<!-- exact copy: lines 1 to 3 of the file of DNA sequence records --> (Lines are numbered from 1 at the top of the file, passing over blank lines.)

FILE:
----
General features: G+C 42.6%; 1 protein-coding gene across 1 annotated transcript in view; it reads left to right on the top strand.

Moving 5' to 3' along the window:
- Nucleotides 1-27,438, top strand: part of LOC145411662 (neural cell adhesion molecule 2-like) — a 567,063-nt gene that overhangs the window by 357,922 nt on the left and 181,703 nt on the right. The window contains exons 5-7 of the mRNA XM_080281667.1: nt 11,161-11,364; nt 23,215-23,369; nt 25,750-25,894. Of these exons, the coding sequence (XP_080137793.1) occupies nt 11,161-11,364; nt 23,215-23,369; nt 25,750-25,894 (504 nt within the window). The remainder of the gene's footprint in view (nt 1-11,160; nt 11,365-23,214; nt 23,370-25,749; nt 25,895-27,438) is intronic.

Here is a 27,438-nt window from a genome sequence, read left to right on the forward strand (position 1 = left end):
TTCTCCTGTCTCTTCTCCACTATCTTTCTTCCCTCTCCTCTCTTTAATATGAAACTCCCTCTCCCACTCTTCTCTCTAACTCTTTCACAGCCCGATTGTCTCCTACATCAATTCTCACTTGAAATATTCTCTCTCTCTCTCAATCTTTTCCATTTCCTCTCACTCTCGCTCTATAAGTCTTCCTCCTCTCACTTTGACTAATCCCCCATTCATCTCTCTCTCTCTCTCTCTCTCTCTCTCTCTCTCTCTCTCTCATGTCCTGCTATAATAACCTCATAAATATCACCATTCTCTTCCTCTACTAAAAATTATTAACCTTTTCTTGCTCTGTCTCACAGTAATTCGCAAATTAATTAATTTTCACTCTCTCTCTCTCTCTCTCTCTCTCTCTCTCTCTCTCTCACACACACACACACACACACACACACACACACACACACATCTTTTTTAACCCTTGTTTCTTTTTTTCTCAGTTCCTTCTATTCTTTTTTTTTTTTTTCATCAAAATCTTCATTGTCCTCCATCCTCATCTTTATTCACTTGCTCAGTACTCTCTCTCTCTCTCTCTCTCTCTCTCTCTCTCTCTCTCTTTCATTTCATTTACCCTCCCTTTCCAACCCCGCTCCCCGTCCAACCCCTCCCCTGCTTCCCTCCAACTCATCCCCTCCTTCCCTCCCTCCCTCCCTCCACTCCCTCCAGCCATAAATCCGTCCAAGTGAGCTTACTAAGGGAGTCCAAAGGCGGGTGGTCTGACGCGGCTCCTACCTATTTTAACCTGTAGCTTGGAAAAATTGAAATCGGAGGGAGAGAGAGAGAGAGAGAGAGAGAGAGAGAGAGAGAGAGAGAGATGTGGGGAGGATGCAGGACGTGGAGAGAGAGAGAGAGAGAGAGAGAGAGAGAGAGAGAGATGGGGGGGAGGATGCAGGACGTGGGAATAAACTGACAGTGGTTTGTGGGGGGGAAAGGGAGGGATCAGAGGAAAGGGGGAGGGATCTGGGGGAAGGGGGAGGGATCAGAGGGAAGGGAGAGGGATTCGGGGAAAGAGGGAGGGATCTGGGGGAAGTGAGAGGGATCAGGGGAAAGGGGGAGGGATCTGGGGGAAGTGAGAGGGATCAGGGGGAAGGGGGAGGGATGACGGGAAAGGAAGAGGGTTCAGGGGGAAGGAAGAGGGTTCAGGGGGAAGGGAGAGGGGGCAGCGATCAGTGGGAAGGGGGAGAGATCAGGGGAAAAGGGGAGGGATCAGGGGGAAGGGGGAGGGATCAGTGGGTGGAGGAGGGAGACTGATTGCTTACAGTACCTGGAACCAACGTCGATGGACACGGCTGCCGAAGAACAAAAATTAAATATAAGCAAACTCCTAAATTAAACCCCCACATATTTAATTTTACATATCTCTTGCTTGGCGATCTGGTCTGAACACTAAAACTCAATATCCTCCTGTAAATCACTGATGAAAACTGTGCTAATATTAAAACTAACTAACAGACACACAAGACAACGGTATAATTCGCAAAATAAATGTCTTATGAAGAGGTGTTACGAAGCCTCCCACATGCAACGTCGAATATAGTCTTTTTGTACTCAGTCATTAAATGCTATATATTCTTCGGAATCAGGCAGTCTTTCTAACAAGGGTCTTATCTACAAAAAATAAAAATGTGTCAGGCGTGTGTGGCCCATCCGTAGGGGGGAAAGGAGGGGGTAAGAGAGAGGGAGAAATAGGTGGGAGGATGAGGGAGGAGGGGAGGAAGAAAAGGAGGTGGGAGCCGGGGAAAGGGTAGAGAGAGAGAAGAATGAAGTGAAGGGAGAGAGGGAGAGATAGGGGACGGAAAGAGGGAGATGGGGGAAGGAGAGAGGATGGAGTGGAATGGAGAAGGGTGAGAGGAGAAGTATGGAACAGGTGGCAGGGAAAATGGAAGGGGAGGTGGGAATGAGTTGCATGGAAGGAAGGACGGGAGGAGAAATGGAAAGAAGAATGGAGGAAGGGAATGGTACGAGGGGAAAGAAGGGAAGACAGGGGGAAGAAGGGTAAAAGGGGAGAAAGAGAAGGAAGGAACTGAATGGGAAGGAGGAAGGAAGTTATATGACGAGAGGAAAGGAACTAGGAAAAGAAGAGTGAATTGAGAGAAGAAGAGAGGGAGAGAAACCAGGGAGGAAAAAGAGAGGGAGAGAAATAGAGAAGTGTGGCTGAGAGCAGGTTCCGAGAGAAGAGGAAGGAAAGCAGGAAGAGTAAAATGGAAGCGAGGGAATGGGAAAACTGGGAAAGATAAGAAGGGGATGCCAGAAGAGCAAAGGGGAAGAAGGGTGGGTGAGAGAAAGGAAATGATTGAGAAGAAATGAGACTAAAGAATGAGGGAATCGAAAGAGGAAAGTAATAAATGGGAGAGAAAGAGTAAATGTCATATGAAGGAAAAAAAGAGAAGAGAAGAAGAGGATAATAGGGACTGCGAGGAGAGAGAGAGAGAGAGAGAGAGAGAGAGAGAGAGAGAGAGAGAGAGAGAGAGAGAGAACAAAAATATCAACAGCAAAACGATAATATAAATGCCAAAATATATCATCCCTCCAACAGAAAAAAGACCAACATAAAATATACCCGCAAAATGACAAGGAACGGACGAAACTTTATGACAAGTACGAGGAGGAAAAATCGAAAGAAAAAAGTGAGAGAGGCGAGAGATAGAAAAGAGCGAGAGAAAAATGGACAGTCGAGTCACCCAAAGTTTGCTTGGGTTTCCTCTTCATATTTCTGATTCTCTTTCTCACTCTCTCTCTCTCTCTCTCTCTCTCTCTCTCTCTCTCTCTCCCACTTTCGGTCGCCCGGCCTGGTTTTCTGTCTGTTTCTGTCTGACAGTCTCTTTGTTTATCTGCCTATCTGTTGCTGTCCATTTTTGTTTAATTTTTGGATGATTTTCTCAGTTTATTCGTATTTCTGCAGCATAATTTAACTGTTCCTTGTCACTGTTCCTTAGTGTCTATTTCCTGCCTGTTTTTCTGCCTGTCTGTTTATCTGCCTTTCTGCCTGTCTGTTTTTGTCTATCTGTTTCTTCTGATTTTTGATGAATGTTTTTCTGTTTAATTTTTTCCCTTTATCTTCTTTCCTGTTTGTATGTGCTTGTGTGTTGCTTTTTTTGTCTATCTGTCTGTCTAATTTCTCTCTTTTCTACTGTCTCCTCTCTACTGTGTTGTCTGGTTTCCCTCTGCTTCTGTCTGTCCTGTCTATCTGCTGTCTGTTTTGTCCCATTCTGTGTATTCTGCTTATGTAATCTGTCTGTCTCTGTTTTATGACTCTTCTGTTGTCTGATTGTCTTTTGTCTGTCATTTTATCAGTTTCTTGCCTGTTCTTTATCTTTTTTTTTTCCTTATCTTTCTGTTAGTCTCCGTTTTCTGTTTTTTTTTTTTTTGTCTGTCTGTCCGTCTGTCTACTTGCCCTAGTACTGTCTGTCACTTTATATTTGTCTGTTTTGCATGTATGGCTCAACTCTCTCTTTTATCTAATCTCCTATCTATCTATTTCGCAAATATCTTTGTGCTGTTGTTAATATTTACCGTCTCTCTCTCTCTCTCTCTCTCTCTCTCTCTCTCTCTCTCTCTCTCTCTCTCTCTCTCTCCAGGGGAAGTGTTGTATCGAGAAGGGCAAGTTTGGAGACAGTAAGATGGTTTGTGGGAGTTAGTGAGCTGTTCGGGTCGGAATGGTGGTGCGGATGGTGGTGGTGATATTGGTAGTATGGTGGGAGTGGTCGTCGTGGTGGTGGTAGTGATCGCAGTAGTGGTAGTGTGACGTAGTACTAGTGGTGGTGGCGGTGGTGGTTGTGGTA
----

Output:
General features: G+C 42.6%; 1 protein-coding gene across 1 annotated transcript in view; it reads left to right on the top strand.

Moving 5' to 3' along the window:
- Nucleotides 1-27,438, top strand: part of LOC145411662 (neural cell adhesion molecule 2-like) — a 567,063-nt gene that overhangs the window by 357,922 nt on the left and 181,703 nt on the right. The window contains exons 5-7 of the mRNA XM_080281667.1: nt 11,161-11,364; nt 23,215-23,369; nt 25,750-25,894. Of these exons, the coding sequence (XP_080137793.1) occupies nt 11,161-11,364; nt 23,215-23,369; nt 25,750-25,894 (504 nt within the window). The remainder of the gene's footprint in view (nt 1-11,160; nt 11,365-23,214; nt 23,370-25,749; nt 25,895-27,438) is intronic.